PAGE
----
The story of an Italian family who so smothered the social growth of their 12-year old boy that they are now being charged with child abuse was featured in Time Magazine this week. The boy had the motor skills of a toddler and had been so overprotected that that he could not mentally or physically keep up with children his own age. The article also cited a recent psychological study finding that 37% of Italian men from the ages of 30 to 34 still live with their mothers. Which makes me think that perhaps the hovering helicopter parents that we encounter in U.S. higher education are not all that bad.
In my student affairs work with first-generation college students and their families, I am frequently reminded of the Chinese Proverb,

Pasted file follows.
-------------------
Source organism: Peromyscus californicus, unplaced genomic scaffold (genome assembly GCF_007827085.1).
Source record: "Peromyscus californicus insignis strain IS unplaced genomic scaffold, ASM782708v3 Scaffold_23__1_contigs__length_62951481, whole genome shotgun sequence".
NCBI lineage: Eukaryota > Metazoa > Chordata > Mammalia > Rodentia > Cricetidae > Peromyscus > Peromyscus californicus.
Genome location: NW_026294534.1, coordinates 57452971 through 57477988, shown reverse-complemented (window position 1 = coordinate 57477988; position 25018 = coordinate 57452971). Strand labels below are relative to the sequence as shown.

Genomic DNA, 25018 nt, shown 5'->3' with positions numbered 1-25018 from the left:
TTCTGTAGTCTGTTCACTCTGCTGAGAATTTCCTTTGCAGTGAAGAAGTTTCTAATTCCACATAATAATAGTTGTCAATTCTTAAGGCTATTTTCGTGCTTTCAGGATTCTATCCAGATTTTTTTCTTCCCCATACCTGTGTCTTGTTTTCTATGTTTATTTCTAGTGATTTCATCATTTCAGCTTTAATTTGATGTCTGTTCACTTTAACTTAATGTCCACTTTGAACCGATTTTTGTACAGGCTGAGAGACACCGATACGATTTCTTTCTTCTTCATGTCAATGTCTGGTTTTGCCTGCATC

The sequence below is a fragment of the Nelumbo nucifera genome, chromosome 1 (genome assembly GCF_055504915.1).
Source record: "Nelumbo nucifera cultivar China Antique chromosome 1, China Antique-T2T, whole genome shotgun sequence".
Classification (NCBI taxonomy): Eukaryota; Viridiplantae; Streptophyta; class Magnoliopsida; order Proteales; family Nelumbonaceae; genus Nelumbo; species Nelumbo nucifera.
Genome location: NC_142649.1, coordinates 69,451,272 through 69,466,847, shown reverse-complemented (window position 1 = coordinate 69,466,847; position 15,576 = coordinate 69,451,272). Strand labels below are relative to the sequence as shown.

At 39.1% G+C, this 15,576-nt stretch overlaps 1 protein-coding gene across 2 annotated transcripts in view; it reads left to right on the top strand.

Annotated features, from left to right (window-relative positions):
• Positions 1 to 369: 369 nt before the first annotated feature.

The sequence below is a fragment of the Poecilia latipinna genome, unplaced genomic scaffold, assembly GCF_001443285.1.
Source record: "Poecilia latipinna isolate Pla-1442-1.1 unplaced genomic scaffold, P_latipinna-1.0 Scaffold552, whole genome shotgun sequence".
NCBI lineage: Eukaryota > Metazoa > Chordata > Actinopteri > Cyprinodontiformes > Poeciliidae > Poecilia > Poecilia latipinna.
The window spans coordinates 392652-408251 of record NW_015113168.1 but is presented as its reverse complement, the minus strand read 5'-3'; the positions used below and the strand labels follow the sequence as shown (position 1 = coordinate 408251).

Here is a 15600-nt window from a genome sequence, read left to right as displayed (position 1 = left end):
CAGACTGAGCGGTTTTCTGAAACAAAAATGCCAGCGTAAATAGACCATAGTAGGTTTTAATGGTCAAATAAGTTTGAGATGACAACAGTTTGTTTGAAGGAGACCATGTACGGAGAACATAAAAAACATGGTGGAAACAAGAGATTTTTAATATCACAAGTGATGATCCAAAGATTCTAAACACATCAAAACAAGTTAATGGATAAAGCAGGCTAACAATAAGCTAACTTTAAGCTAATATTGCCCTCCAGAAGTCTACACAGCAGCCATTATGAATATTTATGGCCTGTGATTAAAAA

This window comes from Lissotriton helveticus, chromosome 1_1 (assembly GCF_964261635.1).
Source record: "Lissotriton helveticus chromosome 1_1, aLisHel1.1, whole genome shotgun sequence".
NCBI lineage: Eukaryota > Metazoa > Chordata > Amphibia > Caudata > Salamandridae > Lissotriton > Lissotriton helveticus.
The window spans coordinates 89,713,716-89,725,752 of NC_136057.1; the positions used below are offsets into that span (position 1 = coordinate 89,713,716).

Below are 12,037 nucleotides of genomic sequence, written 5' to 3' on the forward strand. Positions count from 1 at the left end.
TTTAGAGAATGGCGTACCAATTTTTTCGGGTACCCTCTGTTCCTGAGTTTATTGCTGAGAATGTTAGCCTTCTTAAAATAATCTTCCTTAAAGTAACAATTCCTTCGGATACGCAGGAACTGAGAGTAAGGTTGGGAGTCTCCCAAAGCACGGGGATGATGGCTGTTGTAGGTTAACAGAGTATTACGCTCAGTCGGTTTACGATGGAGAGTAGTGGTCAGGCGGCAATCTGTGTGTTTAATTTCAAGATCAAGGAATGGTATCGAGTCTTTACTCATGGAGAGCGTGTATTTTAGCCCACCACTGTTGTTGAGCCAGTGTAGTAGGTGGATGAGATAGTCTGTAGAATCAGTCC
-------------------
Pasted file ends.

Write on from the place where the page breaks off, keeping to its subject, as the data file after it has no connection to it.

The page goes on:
Give a person a fish, and you feed them a day. Teach a person to fish, and you feed them for a lifetime.
Parents will call or email with questions regarding a program, service or special campus event. They are not seeking information for themselves; they are questions for their student. Although the intent is well meaning, I will generally invite parents to have their student contact me. My reasoning is that it is critically important for students to build their own networks of resources, on campus and in life. The “teach a person to fish” proverb is essential in all matters related to a college education. There is a lot to think about for an 18-year old in the transition to college. Parents and families need to set the teaching example, not just do the job for students.